Note: if you don’t have Git installed you can do so by running the following from a terminal:

sudo apt-get update
sudo apt-get install git

Agree to any prompts that may appear.

git init
git checkout -b master
git add --all
git commit -m "initial commit with power menu changes"
git remote add origin [address of the repo you created]
git push -u master

‘git init’ initialises that directory and everything below it as a git repo.

‘git checkout -b master’ create a local branch called master and checks it out.

‘git add –all’ stages all the changes we have made. Gets them ready to commit.

‘git commit -m …” commits are changes to the branch with a message in between the double quotes.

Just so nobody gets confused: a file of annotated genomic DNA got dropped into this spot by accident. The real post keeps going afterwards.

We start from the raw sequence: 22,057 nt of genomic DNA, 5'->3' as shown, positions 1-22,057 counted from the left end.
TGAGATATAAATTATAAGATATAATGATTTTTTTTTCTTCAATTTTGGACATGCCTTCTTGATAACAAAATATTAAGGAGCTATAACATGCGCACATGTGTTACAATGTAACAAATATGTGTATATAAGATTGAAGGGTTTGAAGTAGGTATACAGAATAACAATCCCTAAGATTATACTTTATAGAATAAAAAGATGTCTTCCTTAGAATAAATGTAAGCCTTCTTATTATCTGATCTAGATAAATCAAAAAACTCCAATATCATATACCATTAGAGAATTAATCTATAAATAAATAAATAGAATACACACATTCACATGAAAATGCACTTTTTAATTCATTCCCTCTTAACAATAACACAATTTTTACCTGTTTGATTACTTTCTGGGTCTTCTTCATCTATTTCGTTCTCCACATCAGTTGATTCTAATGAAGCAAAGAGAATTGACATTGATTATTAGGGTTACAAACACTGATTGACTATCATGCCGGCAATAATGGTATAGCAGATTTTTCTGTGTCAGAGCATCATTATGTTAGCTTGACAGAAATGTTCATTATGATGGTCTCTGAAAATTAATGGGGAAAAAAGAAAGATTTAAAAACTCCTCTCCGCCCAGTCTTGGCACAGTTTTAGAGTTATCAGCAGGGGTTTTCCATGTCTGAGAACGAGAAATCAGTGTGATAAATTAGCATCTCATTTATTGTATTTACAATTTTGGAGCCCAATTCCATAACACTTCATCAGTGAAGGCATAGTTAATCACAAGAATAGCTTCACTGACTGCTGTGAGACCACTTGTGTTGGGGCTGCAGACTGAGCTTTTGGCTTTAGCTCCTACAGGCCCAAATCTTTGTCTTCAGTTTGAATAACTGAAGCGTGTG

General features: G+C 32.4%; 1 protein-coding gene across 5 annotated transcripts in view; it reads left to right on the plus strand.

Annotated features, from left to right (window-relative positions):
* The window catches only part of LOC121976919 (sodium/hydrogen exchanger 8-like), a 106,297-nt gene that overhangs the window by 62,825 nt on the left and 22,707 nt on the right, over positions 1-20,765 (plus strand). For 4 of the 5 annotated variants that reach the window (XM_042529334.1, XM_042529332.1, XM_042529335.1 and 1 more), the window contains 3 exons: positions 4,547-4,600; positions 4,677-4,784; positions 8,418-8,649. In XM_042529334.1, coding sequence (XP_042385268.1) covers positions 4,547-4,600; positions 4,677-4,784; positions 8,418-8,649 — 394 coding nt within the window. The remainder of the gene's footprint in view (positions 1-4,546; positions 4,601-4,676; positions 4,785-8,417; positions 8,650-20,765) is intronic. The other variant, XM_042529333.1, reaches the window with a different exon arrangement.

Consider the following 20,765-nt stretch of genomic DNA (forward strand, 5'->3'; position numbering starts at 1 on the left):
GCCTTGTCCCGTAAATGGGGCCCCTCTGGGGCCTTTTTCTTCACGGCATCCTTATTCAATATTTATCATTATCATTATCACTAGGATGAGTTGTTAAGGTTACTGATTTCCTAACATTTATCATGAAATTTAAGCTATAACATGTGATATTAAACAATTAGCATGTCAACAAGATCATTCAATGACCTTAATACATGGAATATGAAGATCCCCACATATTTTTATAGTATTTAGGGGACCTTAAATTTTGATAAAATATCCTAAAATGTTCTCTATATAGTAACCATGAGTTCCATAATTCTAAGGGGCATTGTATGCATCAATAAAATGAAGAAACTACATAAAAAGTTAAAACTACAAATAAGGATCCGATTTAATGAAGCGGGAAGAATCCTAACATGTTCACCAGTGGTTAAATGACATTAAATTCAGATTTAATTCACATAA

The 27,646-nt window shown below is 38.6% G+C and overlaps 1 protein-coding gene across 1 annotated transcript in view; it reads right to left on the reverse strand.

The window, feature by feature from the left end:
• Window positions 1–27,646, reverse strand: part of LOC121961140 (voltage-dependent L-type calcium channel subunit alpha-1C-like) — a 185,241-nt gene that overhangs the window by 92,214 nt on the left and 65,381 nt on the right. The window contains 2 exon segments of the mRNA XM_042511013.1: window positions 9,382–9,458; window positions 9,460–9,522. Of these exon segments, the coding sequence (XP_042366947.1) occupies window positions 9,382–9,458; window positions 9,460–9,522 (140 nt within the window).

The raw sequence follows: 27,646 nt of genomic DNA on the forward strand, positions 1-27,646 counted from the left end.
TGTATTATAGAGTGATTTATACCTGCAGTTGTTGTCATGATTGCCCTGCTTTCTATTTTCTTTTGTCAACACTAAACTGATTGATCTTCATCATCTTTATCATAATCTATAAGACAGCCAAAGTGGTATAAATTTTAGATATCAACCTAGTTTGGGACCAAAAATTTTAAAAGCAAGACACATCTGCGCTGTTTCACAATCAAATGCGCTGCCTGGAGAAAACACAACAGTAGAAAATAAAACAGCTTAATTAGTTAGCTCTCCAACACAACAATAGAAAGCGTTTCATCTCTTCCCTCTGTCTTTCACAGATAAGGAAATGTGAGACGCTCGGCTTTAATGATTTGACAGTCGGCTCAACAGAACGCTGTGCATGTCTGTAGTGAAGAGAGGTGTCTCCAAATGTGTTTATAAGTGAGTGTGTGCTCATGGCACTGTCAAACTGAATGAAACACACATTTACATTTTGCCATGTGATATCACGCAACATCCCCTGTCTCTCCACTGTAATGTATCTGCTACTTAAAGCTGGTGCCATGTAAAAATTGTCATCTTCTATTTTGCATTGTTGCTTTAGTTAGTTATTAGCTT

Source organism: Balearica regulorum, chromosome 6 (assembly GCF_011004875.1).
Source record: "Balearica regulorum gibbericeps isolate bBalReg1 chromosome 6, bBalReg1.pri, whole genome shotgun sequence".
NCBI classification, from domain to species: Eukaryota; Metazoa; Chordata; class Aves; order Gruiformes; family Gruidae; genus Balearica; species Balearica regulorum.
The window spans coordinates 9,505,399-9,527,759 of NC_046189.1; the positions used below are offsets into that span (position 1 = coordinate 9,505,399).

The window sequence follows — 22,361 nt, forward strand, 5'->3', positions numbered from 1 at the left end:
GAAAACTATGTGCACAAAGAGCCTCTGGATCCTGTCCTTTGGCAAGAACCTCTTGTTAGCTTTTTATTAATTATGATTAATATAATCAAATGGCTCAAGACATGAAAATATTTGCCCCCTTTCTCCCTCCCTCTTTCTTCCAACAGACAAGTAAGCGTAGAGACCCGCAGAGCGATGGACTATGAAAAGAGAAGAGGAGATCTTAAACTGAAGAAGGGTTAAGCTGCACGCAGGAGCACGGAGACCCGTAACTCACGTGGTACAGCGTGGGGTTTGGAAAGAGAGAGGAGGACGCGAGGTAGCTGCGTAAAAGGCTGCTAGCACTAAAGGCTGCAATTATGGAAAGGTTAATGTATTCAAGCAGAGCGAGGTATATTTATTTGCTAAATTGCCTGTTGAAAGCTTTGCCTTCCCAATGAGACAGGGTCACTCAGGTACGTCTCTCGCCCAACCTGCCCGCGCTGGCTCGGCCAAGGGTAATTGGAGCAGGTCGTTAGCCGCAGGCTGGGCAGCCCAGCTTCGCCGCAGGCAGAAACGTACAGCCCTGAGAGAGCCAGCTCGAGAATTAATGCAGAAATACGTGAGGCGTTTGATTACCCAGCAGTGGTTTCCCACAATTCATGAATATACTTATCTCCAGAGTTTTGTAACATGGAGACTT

‘git remote add…’ adds the remote repository that you created to this repos list of remote repositories.

‘git push -u master’ pushes all of our changes and everything under the frameworks/base directory to our remote git repository.

If you run ‘git remote -v’ you will see a list of remote repos that this local repo can communicate with. Currently you should see AOSP (the official repo that you can pull from) and origin which you have just created to represent your own remote repo.

Repeat the same steps for your device branch. These are the two most common places that you will be making changes for now.

From now on, any time you make changes below the frameworks/base folder for example, you can go to the frameworks/base folder and run:

cash status

to see what files you have changed. You can then see exactly what changes you have made by running:

git diff path/to/file/filename

Once you’re happy with your changes you can add everything to your commit by running: